It was noted that circumstances for many aviation workers are already precarious, as they’re constantly struggling against efficiency and automation demands of a profit-driven industry looking for shareholder returns. This results in a ‘backs against the wall’ struggle, even without climate change. It’s tempting for workers to think that air traffic growth may offset job losses due to efficiency.
Job transition prospects hold promise as well as limitations
Aviation should also be seen within the broader context, ideally that of an integrated transport system. However it was noted that opportunities for transition differ across regions: in some large countries such as Argentina, it is challenging to find alternatives to air transport – if an aviation worker loses their job, the transition to another mode of transport may be difficult. In Poland, too, it has proven difficult to discuss sustainability policies – and it’s recommended that messaging focus on ‘economics’ rather than ‘environment’. Transferring jobs from aviation to rail may not be easy due to different worker skills and competencies required. The example of “pilots switching to driving trains” isn’t very helpful; alternatives must be viable and realistic for workers.
For example, it can be more beneficial to talk about minimising out-of-sector transitions through early transformation within the sector to decarbonise. Not only will this minimise over-capacity of aviation assets, and reduce the risk of an industry crash where workers would be forced to transition – but it will also provide employment co-benefits in terms of more rapid technology R&D and modifying existing aerospace factories and aviation infrastructure for the new technology. Changes to how we travel, for instance airlines flying slower in smaller, shorter-range aircraft, can also provide a boost to employment while still also limiting or reducing total air miles and emissions.
Worker-led engagement is needed across all levels, to influence aviation’s future
Now is the time to factor in climate change, and see it as an opportunity to protect and secure jobs, rather than a threat. This is a cause for optimism, but will need worker engagement to challenge false solutions and push for real, viable solutions that will also deliver increased and more sustainable employment benefits.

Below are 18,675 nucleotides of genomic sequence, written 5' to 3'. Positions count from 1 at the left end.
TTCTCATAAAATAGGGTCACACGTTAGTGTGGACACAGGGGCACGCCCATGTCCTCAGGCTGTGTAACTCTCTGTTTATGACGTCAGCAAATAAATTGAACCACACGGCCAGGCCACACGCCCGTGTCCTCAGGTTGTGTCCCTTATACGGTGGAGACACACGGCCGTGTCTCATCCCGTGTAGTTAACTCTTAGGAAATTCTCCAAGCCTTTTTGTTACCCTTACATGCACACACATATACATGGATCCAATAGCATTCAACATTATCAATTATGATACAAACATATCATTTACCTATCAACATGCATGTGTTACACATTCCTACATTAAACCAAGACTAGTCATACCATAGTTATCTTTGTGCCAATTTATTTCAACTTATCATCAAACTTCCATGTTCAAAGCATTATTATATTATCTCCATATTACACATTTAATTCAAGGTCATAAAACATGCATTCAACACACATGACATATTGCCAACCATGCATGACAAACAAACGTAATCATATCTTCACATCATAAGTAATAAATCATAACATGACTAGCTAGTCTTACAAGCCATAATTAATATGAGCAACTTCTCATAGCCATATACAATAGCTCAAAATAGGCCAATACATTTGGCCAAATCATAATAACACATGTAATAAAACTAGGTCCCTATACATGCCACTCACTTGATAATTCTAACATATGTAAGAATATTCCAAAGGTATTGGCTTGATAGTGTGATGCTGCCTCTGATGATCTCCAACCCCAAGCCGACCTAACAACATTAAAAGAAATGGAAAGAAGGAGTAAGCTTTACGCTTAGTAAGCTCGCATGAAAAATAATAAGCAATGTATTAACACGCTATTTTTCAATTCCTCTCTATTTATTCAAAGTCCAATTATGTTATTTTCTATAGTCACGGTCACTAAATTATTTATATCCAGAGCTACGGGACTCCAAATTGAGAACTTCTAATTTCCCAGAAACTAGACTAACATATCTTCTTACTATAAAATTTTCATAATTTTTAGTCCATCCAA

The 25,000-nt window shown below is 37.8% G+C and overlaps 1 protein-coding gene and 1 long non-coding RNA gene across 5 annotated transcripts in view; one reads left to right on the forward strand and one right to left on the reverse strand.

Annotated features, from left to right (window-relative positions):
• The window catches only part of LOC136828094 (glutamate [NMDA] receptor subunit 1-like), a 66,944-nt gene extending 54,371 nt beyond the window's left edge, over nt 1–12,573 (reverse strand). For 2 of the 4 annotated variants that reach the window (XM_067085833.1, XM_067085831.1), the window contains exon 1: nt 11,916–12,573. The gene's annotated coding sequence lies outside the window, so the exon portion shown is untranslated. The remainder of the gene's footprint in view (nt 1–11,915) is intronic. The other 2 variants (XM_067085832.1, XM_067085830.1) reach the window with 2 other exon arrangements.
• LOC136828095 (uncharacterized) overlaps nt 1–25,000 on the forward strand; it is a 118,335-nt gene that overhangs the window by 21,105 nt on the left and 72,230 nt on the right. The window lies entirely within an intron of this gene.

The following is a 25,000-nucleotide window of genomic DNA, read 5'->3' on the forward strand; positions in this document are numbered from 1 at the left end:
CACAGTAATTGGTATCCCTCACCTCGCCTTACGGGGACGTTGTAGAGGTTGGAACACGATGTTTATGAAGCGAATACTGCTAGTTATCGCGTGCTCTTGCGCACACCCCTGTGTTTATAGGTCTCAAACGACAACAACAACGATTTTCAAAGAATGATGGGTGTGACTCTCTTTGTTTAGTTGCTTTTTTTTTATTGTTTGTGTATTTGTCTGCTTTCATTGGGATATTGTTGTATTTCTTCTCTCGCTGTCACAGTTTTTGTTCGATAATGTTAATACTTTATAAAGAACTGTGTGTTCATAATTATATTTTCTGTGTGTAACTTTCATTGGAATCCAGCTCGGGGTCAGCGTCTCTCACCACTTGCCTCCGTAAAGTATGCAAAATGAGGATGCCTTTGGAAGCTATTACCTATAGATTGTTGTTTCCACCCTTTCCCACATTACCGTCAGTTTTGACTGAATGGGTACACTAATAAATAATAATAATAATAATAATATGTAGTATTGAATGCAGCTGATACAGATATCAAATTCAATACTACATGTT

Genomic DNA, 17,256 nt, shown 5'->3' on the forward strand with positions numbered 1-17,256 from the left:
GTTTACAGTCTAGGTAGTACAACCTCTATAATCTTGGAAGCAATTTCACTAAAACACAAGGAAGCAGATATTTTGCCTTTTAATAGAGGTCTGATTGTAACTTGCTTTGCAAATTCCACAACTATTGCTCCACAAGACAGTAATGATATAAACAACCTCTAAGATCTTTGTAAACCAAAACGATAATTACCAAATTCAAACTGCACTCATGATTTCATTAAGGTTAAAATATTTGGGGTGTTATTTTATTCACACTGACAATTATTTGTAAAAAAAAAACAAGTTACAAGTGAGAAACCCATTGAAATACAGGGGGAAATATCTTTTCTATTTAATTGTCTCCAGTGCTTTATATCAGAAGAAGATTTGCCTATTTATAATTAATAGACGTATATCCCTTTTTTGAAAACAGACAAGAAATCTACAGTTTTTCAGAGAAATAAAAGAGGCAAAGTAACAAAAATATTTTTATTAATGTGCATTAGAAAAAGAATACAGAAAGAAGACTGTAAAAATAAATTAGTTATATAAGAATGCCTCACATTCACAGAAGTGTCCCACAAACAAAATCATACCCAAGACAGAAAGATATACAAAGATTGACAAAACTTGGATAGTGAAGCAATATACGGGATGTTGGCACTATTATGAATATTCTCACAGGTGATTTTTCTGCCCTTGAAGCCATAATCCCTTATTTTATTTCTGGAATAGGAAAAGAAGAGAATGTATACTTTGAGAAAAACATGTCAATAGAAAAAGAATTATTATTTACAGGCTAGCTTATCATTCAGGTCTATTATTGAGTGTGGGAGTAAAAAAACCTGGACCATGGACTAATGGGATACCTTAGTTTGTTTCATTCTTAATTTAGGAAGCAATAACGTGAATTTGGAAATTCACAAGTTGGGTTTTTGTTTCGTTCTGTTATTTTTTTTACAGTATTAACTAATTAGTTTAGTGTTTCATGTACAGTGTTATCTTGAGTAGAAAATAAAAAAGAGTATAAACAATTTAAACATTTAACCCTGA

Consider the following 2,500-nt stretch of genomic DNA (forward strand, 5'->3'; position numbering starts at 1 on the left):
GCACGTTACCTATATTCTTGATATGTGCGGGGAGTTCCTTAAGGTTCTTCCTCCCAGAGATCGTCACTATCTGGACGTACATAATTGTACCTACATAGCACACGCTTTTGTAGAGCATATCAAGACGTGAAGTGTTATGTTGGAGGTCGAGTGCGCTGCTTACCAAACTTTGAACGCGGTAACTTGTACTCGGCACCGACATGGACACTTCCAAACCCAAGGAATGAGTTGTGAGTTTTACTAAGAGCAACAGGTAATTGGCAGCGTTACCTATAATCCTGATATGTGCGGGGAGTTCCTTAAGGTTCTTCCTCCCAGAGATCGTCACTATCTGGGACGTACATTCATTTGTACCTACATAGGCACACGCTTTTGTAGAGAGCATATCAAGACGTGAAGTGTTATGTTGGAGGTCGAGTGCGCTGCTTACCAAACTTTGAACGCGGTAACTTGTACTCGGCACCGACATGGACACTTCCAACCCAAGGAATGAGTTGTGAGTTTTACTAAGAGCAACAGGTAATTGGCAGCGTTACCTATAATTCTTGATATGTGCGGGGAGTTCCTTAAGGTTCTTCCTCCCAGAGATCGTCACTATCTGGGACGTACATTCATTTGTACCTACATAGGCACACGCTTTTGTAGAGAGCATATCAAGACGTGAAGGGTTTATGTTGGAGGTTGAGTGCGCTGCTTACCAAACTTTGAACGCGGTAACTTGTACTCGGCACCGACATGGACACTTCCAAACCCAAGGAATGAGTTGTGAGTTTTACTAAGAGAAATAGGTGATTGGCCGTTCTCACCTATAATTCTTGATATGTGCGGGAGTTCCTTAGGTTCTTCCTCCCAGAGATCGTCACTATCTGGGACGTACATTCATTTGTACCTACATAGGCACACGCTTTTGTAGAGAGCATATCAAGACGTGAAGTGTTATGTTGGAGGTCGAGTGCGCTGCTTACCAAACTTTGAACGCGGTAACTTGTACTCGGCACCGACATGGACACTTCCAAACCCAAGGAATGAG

On engagement within trade unions, it was mentioned that they have power as representative, democratic bodies that can join together – but some are open-minded, while others are more conservative. At branch level the climate discussion seems quite limited, with more of an immediate, local focus on pay/conditions etc. It can seem that some of the climate issues are quite high-level and national or global issues outside of the usual trade union remit. It feels like politics is key to creating good policies to steer the aviation industry’s direction on sustainability, and workers/unions need to find ways to lobby politicians on this.
Standing in the way of this are industry executives who have extensive resources to convince people (public, politicians and unions) of their arguments and resist spending on transformational change in favour of short-term growth plans. We need to speak to politicians from a worker perspective, and show them that significant numbers of workers believe that industry leadership plans are dangerous both economically and for workers’ jobs.
This is where the Aviation Workers’ Assembly idea comes in – by giving workers the time and space to critique business leaders’ plans and develop alternative worker-led proposals, we can produce robust recommendations to inform union strategy and lobbying positions.
The discussion will continue on this issue, and we’re on the lookout for more aviation workers, from different roles, countries and trade unions to work together to progress this thinking.
Do you want to get involved?
If so, contact Finlay Asher of Safe Landing at: firstname.lastname@example.org. In addition, fill in this form to indicate your interest in joining the global working group.